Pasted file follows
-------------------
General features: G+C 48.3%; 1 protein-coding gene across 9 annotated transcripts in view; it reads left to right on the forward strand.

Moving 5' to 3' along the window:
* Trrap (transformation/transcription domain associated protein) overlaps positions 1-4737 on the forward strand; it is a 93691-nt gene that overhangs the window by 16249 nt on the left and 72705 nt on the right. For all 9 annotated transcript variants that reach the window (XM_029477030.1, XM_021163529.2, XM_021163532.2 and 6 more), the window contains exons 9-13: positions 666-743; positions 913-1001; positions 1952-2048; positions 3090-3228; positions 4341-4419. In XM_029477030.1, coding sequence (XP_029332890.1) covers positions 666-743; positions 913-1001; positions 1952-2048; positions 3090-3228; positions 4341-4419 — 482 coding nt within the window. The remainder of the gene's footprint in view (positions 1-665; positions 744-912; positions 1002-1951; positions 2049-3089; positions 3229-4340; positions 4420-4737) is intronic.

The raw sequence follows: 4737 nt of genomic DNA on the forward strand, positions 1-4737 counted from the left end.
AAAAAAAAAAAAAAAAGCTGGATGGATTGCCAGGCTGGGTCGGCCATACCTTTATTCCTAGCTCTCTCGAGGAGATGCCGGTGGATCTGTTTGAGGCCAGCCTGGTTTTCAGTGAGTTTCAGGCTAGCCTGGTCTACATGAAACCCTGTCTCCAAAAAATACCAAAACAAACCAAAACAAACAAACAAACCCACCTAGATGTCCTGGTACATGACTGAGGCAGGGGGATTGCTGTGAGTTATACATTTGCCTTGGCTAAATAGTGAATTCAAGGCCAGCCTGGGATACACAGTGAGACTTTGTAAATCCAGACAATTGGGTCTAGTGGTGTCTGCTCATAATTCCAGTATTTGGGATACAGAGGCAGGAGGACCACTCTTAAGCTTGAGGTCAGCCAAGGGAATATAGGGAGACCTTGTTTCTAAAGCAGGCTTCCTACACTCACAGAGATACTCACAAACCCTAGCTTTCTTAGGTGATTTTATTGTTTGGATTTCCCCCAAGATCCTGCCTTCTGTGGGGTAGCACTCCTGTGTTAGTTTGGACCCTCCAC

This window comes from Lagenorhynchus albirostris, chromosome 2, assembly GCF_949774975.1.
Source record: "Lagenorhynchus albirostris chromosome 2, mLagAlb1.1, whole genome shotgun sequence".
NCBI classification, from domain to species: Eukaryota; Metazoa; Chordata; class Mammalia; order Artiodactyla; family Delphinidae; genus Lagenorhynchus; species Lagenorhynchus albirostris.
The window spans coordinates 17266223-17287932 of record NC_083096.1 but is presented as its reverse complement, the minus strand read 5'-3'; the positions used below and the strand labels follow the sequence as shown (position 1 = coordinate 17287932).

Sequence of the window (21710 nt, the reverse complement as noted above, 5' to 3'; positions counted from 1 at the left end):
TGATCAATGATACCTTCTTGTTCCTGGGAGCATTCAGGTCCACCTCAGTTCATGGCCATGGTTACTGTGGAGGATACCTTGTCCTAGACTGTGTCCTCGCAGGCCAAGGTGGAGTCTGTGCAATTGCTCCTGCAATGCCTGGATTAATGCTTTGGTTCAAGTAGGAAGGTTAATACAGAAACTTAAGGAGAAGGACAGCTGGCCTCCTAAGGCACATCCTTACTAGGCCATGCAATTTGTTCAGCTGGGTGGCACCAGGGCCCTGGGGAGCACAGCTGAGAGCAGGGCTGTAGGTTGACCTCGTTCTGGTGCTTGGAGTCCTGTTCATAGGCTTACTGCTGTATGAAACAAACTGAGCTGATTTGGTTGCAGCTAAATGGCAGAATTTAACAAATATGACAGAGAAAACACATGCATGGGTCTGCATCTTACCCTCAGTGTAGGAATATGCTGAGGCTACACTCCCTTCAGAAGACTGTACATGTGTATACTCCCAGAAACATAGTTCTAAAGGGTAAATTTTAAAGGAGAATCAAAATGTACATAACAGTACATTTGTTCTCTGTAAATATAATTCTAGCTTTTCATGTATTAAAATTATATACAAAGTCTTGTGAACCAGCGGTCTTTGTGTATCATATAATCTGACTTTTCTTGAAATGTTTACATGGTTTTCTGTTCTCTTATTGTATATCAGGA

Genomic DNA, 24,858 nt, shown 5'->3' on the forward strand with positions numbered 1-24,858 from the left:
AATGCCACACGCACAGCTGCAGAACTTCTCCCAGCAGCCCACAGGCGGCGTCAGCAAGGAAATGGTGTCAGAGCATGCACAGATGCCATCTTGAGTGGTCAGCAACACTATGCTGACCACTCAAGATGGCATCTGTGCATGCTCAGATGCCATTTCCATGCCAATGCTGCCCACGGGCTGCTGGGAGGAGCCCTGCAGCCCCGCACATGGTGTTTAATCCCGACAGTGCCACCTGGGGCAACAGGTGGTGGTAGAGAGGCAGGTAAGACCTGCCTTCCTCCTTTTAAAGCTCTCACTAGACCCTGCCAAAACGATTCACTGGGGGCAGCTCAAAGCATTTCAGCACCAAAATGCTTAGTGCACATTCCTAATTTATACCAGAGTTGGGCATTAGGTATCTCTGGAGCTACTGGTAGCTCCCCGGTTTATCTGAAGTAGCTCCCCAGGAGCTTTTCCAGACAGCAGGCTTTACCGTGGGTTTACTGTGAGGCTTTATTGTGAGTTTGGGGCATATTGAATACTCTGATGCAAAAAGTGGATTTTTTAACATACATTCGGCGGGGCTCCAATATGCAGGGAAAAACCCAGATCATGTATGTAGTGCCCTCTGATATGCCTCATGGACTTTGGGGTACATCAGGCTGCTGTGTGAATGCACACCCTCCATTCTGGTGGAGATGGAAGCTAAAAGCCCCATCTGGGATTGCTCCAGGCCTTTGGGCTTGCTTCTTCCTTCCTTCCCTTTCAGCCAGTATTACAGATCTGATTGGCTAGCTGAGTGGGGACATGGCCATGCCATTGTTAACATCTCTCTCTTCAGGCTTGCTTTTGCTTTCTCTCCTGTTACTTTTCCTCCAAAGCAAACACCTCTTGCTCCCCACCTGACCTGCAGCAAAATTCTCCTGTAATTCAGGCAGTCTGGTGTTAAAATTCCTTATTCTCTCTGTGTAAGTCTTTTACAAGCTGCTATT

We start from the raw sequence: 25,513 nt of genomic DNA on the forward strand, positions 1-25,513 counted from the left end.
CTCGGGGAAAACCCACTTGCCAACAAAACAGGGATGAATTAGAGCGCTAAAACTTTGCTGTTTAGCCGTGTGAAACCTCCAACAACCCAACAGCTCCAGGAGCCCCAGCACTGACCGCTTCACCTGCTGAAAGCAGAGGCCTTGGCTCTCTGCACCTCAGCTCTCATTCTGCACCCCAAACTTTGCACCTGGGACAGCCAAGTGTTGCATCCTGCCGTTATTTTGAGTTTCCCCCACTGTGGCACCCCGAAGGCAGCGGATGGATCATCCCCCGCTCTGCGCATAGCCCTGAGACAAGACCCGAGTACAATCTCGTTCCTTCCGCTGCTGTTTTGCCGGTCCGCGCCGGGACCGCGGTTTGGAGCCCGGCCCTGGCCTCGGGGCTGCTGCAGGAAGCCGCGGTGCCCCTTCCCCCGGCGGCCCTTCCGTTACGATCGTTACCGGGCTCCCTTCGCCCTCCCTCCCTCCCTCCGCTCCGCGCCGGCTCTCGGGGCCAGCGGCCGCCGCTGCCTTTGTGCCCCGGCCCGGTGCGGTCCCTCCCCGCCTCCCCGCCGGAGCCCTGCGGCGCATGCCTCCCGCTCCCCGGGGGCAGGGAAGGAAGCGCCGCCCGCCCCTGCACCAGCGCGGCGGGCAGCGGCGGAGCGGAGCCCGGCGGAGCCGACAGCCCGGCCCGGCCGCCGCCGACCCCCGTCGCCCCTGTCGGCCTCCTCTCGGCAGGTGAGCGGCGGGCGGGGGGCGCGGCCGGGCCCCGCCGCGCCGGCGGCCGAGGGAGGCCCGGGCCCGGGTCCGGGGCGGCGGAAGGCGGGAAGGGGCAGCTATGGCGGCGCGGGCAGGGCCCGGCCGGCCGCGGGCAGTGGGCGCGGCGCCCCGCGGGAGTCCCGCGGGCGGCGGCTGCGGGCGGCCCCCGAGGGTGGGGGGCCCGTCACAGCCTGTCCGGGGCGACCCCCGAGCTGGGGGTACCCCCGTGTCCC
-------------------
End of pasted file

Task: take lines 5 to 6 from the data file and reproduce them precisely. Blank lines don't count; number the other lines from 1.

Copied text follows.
AAAAAAAAAAAAAAAAGCTGGATGGATTGCCAGGCTGGGTCGGCCATACCTTTATTCCTAGCTCTCTCGAGGAGATGCCGGTGGATCTGTTTGAGGCCAGCCTGGTTTTCAGTGAGTTTCAGGCTAGCCTGGTCTACATGAAACCCTGTCTCCAAAAAATACCAAAACAAACCAAAACAAACAAACAAACCCACCTAGATGTCCTGGTACATGACTGAGGCAGGGGGATTGCTGTGAGTTATACATTTGCCTTGGCTAAATAGTGAATTCAAGGCCAGCCTGGGATACACAGTGAGACTTTGTAAATCCAGACAATTGGGTCTAGTGGTGTCTGCTCATAATTCCAGTATTTGGGATACAGAGGCAGGAGGACCACTCTTAAGCTTGAGGTCAGCCAAGGGAATATAGGGAGACCTTGTTTCTAAAGCAGGCTTCCTACACTCACAGAGATACTCACAAACCCTAGCTTTCTTAGGTGATTTTATTGTTTGGATTTCCCCCAAGATCCTGCCTTCTGTGGGGTAGCACTCCTGTGTTAGTTTGGACCCTCCAC

This window comes from Lagenorhynchus albirostris, chromosome 2, assembly GCF_949774975.1.